"Ugh... honey, I'm sick!" You find your man huddled under a blanket on the couch, sneezing, sniffling, and weakly calling for soup. The dreaded "man cold" has struck again. Here's how to handle it:

Identify the enemy - understand the "man cold." Is the "man cold" an urban myth? Or do men really get hit harder with a cold? Unfortunately, science doesn't have a definite answer for us. But one study does shed some light. This study found that, in a group of men and women with colds, men were more likely than women to "overrate" their symptoms (to see them as being worse than they actually are). No one really knows why this happens, but there are many theories. Maybe being sick gives men a break from having to act tough. Or maybe men just don't feel the same need to doggedly stick to their daily routine the way women do when they are ill. Whatever the reason, there's something about a cold that can make even the toughest guy retreat to his bed.

Stock up. Have supplies on hand to fight the fearsome "man cold":

  • cold remedies
  • tissues - with lotion to help his chapped nose
  • hand sanitizer and disinfectant sprays to help keep the cold from spreading petroleum jelly for his raw nose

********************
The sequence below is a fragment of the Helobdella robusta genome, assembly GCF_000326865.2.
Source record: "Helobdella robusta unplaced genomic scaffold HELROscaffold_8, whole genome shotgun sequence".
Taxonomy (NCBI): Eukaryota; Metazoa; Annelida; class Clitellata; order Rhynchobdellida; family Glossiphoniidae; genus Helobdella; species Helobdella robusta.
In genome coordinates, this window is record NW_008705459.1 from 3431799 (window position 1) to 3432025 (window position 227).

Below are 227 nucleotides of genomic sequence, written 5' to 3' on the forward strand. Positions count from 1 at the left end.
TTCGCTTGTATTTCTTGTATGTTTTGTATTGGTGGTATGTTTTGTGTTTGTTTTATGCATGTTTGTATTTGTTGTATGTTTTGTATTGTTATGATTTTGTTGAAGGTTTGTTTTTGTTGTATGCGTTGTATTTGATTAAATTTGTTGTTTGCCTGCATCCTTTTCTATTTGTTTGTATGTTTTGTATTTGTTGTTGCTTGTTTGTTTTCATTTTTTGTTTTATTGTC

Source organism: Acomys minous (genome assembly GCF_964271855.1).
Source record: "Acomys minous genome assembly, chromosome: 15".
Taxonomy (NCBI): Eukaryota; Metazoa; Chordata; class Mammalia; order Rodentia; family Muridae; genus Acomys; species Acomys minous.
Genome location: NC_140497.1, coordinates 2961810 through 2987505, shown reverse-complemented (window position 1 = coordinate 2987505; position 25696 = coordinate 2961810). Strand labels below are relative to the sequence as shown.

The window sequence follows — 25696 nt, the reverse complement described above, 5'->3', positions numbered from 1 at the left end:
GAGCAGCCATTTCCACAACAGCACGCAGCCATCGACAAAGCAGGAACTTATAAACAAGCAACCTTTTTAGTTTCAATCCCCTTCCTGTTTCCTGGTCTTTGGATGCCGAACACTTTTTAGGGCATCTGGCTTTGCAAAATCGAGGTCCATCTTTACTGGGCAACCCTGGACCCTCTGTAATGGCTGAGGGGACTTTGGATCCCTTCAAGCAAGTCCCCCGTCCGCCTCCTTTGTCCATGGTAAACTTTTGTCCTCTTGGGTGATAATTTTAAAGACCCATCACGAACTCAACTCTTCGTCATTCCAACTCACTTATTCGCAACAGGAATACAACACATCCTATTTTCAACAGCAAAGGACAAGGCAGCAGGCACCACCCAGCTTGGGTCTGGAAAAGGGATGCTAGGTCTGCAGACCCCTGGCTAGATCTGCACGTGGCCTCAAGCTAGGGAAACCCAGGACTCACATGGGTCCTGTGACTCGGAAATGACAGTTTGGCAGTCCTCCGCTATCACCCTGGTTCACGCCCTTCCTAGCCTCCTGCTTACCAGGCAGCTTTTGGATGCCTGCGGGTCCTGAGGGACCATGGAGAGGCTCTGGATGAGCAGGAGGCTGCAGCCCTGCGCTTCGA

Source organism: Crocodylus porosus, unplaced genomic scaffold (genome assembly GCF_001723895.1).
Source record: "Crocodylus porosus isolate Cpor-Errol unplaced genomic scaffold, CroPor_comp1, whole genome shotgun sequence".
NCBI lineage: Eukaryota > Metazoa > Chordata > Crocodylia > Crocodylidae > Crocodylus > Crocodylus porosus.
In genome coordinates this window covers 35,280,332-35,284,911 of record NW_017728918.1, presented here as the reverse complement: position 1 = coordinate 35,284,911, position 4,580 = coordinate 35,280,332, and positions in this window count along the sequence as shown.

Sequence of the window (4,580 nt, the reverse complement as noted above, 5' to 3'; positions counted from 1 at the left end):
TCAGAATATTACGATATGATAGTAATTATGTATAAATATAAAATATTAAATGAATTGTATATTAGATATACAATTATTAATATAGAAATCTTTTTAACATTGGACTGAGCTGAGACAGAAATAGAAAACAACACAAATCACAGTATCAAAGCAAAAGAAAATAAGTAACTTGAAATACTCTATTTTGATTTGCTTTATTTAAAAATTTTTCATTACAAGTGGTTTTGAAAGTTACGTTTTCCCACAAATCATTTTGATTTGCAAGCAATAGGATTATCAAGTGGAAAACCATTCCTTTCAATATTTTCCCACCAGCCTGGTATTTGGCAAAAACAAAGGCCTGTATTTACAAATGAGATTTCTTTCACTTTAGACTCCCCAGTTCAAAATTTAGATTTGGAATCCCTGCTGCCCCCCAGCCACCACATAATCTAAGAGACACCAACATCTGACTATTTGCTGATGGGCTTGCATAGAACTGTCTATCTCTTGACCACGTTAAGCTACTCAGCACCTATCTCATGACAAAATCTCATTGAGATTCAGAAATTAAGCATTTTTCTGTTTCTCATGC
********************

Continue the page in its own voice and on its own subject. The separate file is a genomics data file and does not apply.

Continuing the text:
• thermometer to check for fever
  • humidifier to moisten the air (aim for a humidity of at least 50%)
  • chicken soup (mom was right - it really does help)

Keep him hydrated (if he isn't already calling for drinks). Encourage him to drink plenty of fluids such as warm water with lemon, decaffeinated tea, juice, or clear broth. If he has a sore throat, give him a popsicle. It can do double duty by soothing his sore throat and also helping him stay hydrated. Don't offer him drinks with alcohol and caffeine (these can be dehydrating).

Help him rest (chances are he's already lying down). A good night's sleep is essential to help tame the "man cold." Use a humidifier to moisten the air and offer him a night-time cold remedy to help relieve his cold symptoms so he can get the restful sleep he needs.

Know when to call in reinforcements. Sometimes your man isn't just "wimping out" over a cold. Encourage him to see a doctor if his cold lasts more than 7 to 10 days, if he has a fever that lasts more than 24 hours, if his throat is very sore, if he has trouble breathing, or if he makes strange sounds when he breathes. Men with underlying lung problems such as asthma or emphysema should also see their doctor when they have a cold.

Take care of yourself too. Don't forget that your man isn't the only one who needs some TLC. Wash your hands frequently to help reduce your risk of getting sick (if you aren't sick already), take some time for yourself, and try to get plenty of rest.

Clean up after the "man cold." While your man is sick, keep him contained in one "sick room." After the cold is done, make a clean sweep of your home, taking extra care to wash towels in hot water and disinfect cold germ "hotspots" such as the TV remote (which may have been a constant companion for your man), laptop and mouse, light switches, telephones, bathroom faucets, toilet flush handle, and door knobs.